Crypto.com, a popular cryptocurrency exchange, has expanded the fund size of its venture arm to $500 million, looking to more aggressively support early-stage startups to help the nascent ecosystem grow, following similar moves by rivals. Binance, Coinbase and FTX.
The expansion of Crypto.com Capital comes less than a year after the Singapore-based company unveiled its inaugural fund of $200 million. The fund, unlike many of its rivals, does not have LPs (i.e. it is fully funded from the company’s balance sheet).
The inaugural fund, whose individual checks top $10 million, has been deployed so far to support around 20 startups, including popular game YGG SEA, multi-chain cryptocurrency portfolio tracker DeBank, cross-chain token infrastructure Efinity and the Ethereum Matter Labs scaling solution.
Crypto.com will continue to focus on supporting early-stage startups, Jon Russell, who joined the company as a general partner this month, said in an interview with Ploonge.
With the fund, Crypto.com is largely focusing on gaming, decentralized finance and startups innovating cross-chain solutions. But he warned that the industry could change and expand, as it has in recent years, into areas “we don’t know about,” so the company is keeping an eye on everything.
Tuesday’s announcement also further illustrates the growing involvement of cryptocurrency exchanges in being the rainmakers – and beneficiaries – of the ecosystem that encompasses the industry in which they operate.
FTX, which has supported more than 15 startups, last week announced a $2 billion cryptocurrency fund. Its founder, Sam Bankman-Fried, also owns Alameda Research, a venture company that has backed around 100 web3 startups.
Coinbase Ventures, the investment arm of the only publicly traded cryptocurrency exchange, and Binance, the world’s largest cryptocurrency exchange by trading volume, are also among the most prolific investors in the web3 space.
Funding activity in the space, even though most of the names mentioned frequently co-invest in startups, is on the rise. VCs invested more than $33 billion in crypto/web3 startups in 2021, more than all previous years combined, Galaxy Digital, another prolific investor in the space, wrote in a recent report.
“Valuations in the crypto/blockchain space were 141% higher than the rest of the VC space in Q4, highlighting a founder-friendly environment and intense competition among investors for deal allocations,” the report added.
Dozens of venture capital firms have also raised new funds for their cryptocurrency investments. Last year, Andreessen Horowitz added a $2.2 billion cryptocurrency fund, Paradigm unveiled a $2.5 billion fund, and Hivemind Capital Partners announced a $1.5 billion fund. Katie Haun, who co-led a16z’s $2.2 billion cryptocurrency fund, left the company to launch her own cryptocurrency-focused fund.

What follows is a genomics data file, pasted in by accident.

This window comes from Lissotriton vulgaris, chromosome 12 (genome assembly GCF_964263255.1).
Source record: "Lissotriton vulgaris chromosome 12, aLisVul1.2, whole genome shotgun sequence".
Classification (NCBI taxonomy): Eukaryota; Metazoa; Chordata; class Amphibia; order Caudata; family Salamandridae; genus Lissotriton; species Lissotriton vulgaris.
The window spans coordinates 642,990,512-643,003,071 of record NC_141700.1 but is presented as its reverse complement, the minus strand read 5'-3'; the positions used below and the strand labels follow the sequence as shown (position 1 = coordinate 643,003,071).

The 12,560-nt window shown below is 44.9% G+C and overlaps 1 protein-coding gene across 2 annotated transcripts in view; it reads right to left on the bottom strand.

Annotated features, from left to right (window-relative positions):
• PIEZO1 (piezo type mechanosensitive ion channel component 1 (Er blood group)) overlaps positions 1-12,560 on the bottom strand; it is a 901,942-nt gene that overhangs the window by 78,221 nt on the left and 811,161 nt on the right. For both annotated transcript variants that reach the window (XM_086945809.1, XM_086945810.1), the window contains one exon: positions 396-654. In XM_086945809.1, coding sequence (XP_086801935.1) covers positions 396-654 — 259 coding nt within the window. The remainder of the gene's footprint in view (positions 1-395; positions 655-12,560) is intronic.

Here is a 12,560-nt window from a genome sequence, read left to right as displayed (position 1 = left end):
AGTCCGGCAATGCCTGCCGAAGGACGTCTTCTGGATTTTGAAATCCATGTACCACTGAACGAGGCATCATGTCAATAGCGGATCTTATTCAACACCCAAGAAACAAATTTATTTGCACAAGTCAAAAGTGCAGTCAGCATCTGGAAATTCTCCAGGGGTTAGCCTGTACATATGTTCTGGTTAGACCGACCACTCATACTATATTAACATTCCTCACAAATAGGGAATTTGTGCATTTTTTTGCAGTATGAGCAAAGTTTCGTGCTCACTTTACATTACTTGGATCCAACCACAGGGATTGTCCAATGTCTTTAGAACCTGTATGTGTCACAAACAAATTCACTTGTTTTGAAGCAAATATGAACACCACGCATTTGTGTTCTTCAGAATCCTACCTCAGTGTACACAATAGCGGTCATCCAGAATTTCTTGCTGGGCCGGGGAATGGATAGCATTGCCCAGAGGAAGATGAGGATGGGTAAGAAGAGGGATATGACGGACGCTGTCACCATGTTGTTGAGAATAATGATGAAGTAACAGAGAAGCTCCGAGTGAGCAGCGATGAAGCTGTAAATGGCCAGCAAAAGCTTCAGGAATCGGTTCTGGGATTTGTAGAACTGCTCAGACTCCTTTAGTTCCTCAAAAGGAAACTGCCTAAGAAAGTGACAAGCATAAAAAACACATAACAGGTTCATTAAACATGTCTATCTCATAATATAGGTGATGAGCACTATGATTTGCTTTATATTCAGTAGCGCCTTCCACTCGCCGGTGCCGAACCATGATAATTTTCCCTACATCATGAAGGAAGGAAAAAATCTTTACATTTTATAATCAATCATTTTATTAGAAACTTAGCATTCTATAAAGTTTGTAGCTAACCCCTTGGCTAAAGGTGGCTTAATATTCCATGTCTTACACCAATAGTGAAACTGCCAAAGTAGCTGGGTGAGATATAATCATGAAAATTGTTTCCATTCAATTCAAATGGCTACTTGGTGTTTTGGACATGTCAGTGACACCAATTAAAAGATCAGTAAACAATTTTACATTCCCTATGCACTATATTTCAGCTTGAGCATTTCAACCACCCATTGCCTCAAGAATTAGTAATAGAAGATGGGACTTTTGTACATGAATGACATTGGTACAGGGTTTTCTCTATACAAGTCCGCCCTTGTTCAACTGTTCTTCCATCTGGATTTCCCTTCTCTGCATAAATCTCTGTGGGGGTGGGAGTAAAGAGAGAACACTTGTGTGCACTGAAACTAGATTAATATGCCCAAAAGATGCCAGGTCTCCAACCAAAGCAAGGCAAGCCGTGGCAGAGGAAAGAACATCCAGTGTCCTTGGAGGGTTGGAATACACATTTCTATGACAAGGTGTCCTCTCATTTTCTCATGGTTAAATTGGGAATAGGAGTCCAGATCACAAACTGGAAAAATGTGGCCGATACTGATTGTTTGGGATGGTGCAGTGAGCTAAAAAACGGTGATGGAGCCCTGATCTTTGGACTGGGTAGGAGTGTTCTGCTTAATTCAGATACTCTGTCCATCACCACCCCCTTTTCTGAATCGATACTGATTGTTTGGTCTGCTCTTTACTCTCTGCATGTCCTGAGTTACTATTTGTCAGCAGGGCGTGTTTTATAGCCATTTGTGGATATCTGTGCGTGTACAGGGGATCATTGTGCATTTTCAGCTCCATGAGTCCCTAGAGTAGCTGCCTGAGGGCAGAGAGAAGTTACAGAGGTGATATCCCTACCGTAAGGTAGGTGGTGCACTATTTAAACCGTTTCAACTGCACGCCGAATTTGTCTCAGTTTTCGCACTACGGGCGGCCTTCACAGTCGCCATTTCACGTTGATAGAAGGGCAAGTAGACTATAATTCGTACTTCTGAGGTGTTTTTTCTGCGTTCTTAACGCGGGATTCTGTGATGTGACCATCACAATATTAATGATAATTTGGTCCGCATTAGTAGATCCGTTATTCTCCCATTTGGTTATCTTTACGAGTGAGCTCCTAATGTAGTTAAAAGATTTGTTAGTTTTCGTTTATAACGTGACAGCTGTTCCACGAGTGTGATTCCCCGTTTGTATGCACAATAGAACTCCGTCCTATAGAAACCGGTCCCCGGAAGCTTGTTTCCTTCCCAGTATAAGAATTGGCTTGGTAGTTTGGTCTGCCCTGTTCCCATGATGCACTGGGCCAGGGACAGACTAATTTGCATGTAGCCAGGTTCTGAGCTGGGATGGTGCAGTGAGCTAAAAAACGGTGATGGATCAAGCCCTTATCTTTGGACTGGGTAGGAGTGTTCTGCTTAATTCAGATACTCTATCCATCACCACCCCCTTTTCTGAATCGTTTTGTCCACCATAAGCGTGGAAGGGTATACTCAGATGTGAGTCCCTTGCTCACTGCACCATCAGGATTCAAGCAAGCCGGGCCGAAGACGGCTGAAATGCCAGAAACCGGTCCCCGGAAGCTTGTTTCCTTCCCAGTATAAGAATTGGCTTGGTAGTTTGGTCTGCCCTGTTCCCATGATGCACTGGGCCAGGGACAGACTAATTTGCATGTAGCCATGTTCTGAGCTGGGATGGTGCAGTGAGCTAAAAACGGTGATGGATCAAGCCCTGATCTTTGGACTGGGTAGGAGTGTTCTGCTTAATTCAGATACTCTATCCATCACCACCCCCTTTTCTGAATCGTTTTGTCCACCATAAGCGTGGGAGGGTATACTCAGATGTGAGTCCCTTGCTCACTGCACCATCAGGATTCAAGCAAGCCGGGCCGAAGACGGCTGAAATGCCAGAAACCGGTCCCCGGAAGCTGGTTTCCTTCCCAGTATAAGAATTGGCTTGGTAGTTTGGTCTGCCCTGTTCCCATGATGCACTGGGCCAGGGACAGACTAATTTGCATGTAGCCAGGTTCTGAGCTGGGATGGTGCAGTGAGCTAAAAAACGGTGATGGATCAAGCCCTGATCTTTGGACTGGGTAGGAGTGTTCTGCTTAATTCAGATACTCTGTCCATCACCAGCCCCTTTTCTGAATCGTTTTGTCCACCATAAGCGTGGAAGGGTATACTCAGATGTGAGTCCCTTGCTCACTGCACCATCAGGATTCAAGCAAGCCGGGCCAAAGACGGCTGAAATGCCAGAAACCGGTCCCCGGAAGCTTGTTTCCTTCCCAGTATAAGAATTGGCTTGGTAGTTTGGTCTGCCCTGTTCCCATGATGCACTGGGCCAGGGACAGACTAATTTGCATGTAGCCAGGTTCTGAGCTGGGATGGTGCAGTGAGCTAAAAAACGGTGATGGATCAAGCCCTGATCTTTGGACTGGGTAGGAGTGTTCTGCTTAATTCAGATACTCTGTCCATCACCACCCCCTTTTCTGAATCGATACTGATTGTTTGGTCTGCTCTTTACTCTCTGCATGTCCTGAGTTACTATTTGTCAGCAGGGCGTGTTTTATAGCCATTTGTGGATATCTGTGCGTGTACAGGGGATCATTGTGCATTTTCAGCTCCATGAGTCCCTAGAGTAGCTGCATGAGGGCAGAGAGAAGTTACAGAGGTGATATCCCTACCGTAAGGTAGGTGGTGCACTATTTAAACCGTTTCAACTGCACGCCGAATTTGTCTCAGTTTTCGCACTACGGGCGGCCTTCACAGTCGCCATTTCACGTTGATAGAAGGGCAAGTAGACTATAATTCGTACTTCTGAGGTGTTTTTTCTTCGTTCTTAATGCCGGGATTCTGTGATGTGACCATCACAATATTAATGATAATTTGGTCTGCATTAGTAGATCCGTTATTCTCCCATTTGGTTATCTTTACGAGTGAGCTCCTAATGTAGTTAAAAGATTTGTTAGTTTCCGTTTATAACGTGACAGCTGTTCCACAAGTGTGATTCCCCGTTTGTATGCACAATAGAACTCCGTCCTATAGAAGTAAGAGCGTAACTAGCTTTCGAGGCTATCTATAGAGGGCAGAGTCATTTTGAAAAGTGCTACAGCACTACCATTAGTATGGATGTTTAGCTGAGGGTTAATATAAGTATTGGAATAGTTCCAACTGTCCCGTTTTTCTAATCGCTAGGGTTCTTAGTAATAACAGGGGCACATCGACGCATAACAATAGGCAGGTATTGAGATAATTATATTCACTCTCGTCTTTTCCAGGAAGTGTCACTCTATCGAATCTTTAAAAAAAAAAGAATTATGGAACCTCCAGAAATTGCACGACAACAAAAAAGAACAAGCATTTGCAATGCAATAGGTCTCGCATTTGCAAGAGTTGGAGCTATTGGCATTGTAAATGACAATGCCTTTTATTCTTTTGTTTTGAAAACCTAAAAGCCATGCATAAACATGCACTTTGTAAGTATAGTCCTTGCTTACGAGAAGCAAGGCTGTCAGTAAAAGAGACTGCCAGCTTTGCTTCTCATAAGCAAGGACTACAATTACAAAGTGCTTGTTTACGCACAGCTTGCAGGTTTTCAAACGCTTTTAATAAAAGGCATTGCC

Russell – a former journalist who has worked at Ploonge, The Next Web and The Ken – said that Crypto.com is supporting startups to help the ecosystem grow.
“If you’re in the industry, it’s in your best interest to help companies grow in the ecosystem and the ecosystem itself to grow,” he said. (It’s worth noting that Solana, Avalanche, Polkadot — as well as some of their top investors — are also aggressively supporting startups that are building applications for the native blockchains.)
The startups Crypto.com supports are under no obligation to list their tokens on Crypto.com over any of their rivals or offer the exchange any other preferential treatment, he said. Likewise, the foreign exchange team does not have a soft spot for portfolio companies in the investment arm, he added.
(What’s up with the career change? “I’ve been curious about cryptocurrencies for several years now, but I wasn’t eager to dive in full-time. This project appeals to me because Crypto.com is ambitious, but still does the things that Crypto.com does). There’s certainly a lot of hype and hot air on cryptocurrency and web3 right now, but it’s impossible to ignore the talent that is pouring into the industry,” he said.)
Crypto.com, which started its life as a blog by professor Matt Blaze (who sold the domain to the cryptocurrency exchange), has aggressively expanded in the past year, looking to attract more users. The Singapore-based company last year agreed to pay more than $700 million for the naming rights to the Staples Center in Los Angeles. The downtown Los Angeles complex was renamed the Crypto.com Arena for the next 20 years.
The company, which calls itself the “fastest growing” cryptocurrency exchange, said at the time of the announcement that the move is positioned to make cryptocurrencies popular. Crypto.com, which processes trading volumes of over $2.5 billion every day, also teamed up with Hollywood star Matt Damon last year to promote the brand and cryptocurrencies.
An ad starring Damon, which equated the purchase of cryptographic tokens and NFTs with one of the biggest and boldest accomplishments in human history, went viral but also drew criticism.